NITRITE CURING OF MEAT: THE N-NITROSAMINE PROBLEM AND NITRITE ALTERNATIVES. Ronald B. Pegg and Fereidoon Shahidi. Food & Nutrition Press, Inc. 6527 Main St., P.O. Box 374, Trumbull, CT 06611. ISBN 0-917678-50-8. 2000. 268 pp. $110.
While nitrite curing of meat has been in practice for centuries, the so-called “nitrite problem” has only been in existence for about 40 years. On one hand, the positive benefits and safety record of cured meats are absolutely impeccable. On the other hand, sporadic and nagging questions continue to surface about possible implications to human health from consuming nitrite-cured meat. Therefore, the publication of a book which addresses this topic is a welcome addition to the scene.
Several logically arranged chapters give the reader good, concise background information. Chapter 8 raises questions about potential health concerns related to consuming meat cured with nitrite. The authors conclude their book with a chapter about possible substitutes for nitrite. A complete description of the novel process of using preformed, cooked, cured meat pigment and what the future holds for the concept is given.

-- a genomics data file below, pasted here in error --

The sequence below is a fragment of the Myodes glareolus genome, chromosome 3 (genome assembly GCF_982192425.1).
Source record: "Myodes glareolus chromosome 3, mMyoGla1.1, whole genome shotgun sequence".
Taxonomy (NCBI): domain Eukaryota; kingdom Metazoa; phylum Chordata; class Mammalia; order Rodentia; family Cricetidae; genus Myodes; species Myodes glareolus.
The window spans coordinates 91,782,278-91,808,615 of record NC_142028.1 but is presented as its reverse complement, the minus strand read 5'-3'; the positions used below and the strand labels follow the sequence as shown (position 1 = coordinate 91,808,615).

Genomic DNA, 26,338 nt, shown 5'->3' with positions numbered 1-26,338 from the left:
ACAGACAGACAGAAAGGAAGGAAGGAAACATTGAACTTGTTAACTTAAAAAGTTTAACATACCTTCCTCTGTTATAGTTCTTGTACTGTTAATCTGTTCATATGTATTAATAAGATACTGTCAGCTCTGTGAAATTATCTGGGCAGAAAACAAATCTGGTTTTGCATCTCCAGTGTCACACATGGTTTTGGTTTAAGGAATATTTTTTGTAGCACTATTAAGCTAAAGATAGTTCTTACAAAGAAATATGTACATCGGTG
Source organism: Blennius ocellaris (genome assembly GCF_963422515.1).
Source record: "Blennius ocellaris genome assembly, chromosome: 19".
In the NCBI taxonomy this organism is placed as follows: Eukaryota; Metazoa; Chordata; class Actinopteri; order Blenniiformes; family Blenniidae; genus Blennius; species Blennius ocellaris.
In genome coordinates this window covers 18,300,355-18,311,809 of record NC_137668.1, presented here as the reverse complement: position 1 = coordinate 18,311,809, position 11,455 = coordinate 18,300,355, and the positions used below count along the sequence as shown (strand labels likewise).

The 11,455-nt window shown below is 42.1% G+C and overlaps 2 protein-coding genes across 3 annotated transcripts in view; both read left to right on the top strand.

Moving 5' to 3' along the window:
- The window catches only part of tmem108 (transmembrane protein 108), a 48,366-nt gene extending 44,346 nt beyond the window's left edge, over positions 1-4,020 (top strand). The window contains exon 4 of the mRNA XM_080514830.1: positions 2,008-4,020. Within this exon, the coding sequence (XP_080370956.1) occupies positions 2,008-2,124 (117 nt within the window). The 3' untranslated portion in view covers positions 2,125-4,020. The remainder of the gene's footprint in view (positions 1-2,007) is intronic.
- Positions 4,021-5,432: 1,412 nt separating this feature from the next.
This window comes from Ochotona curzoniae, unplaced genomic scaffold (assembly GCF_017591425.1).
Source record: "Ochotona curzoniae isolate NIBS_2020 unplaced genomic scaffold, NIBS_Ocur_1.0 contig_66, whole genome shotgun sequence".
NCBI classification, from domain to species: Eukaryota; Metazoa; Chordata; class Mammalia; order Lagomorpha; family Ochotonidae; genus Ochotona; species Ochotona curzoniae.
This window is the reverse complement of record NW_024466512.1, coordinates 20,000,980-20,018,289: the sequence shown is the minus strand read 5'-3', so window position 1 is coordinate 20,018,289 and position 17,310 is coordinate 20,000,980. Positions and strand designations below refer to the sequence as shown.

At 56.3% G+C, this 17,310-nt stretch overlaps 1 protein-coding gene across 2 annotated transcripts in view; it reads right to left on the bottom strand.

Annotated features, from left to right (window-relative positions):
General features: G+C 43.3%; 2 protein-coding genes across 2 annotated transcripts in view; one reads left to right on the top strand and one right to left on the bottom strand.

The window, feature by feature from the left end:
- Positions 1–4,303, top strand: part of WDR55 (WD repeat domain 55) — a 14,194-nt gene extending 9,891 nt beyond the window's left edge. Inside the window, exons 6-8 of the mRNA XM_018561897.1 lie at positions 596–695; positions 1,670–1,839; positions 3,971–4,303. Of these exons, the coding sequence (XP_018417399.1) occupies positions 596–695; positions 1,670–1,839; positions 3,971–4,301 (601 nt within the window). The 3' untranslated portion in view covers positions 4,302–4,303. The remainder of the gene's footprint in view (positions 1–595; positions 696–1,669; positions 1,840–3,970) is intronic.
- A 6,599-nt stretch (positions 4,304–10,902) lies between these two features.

The book is easy to read and well documented with a complete and usable index. Each chapter eases into the topic with a review of the basics. The authors then proceed to a review of and comment on current literature and the opinions of the scientific community. This approach makes the book useful as both a teaching tool and a reference text. Chapter 3, about the color of meat, is excellent and should be studied carefully by anyone interested in meat pigments.
I believe the book could have been improved upon by including a chapter on the vast amount of work recorded in the past decade about nitric oxide. The text encompasses not only the critical physiological functions of the compound, but also the mode of formation in the human body. This seems particularly important since nitric oxide is the active ingredient in meat curing.
I recommend this book and assume it will find a wide circulation.
Robert G. Cassens, IFT Fellow, Professor Emeritus, University of Wisconsin, Madison, Wis.
Applied Biocatalysis in Specialty Chemicals and Pharmaceuticals. Badal C. Saha and David C. Demirjian, eds. American Chemical Society, 1155 16th St. NW, Washington, D.C. 20036. Call 800-451-7556. ISBN: 0-8412-3679-8. 2001. 292 pp. $120.
Food Chemical Safety, Volume 1: Contaminants. David H. Watson, ed. CRC Press LLC, 2000 N.W. Corporate Blvd., Boca Raton, FL 33431. Call 800-272-7737 or fax 800-374-3401. ISBN: 0-8493-1210-8. 2001. 322 pp. $223.
Frying: Improving Quality. J.B. Rossell, ed. CRC Press LLC, 2000 N.W. Corporate Blvd., Boca Raton, FL 33431. Call 800-272-7737 or fax 800-374-3401. ISBN: 0-8493-1208-6. 2001. 369 pp. $206.
Making the Most of HACCP: Learning From Others’ Experience. Tony Mayes and Sara Mortimore, eds. CRC Press LLC, 2000 N.W. Corporate Blvd., Boca Raton, FL 33431. Call 800-272-7737 or fax 800-374-3401. ISBN: 0-8493-1218-3. 2001. 286 pp. $190.